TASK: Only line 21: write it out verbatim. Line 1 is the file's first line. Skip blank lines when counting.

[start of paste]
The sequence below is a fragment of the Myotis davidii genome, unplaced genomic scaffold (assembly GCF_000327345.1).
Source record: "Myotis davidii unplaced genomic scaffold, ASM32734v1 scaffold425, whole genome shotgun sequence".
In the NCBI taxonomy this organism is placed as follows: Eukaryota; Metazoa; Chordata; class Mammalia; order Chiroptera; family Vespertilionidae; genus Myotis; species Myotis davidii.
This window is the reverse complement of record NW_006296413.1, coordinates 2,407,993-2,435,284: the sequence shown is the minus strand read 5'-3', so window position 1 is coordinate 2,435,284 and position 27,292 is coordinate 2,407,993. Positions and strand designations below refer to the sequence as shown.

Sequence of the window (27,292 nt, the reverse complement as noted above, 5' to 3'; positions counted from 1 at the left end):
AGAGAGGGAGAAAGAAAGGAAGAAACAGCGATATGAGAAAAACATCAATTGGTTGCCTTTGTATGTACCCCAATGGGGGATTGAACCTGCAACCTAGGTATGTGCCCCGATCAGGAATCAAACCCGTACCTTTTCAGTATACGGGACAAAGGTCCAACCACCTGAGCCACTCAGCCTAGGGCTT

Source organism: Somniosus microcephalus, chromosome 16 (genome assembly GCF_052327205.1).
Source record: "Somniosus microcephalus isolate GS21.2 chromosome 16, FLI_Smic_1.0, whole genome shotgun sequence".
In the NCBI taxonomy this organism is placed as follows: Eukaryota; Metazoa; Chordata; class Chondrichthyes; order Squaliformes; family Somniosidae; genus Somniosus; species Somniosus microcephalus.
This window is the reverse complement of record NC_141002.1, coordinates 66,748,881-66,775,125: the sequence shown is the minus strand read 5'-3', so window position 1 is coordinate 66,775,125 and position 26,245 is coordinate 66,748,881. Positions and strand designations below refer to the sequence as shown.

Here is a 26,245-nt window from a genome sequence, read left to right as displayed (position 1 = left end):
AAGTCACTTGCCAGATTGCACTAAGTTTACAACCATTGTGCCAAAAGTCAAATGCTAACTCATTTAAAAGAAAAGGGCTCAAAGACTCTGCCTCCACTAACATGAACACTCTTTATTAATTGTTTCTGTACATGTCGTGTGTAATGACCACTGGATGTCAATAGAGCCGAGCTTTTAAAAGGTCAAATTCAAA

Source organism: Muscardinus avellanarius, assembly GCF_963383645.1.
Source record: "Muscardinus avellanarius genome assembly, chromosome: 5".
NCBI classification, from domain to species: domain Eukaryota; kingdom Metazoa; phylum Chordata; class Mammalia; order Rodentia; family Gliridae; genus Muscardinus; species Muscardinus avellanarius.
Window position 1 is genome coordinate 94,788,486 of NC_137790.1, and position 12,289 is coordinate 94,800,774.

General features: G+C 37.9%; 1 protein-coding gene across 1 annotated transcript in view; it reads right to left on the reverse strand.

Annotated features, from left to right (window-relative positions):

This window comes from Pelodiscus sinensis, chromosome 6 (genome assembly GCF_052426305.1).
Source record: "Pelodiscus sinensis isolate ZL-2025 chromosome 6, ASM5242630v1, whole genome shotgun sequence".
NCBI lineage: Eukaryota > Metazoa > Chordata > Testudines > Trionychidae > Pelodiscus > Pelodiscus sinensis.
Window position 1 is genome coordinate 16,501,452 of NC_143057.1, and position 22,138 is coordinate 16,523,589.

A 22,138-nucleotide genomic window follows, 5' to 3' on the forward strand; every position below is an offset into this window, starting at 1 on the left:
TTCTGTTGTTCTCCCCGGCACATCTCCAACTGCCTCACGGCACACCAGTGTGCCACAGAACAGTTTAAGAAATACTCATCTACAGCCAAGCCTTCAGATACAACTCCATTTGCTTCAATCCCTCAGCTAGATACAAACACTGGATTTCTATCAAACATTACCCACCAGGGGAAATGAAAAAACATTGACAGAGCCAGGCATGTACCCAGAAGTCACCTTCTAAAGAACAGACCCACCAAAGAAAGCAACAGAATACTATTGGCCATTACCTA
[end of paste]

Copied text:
NCBI lineage: Eukaryota > Metazoa > Chordata > Testudines > Trionychidae > Pelodiscus > Pelodiscus sinensis.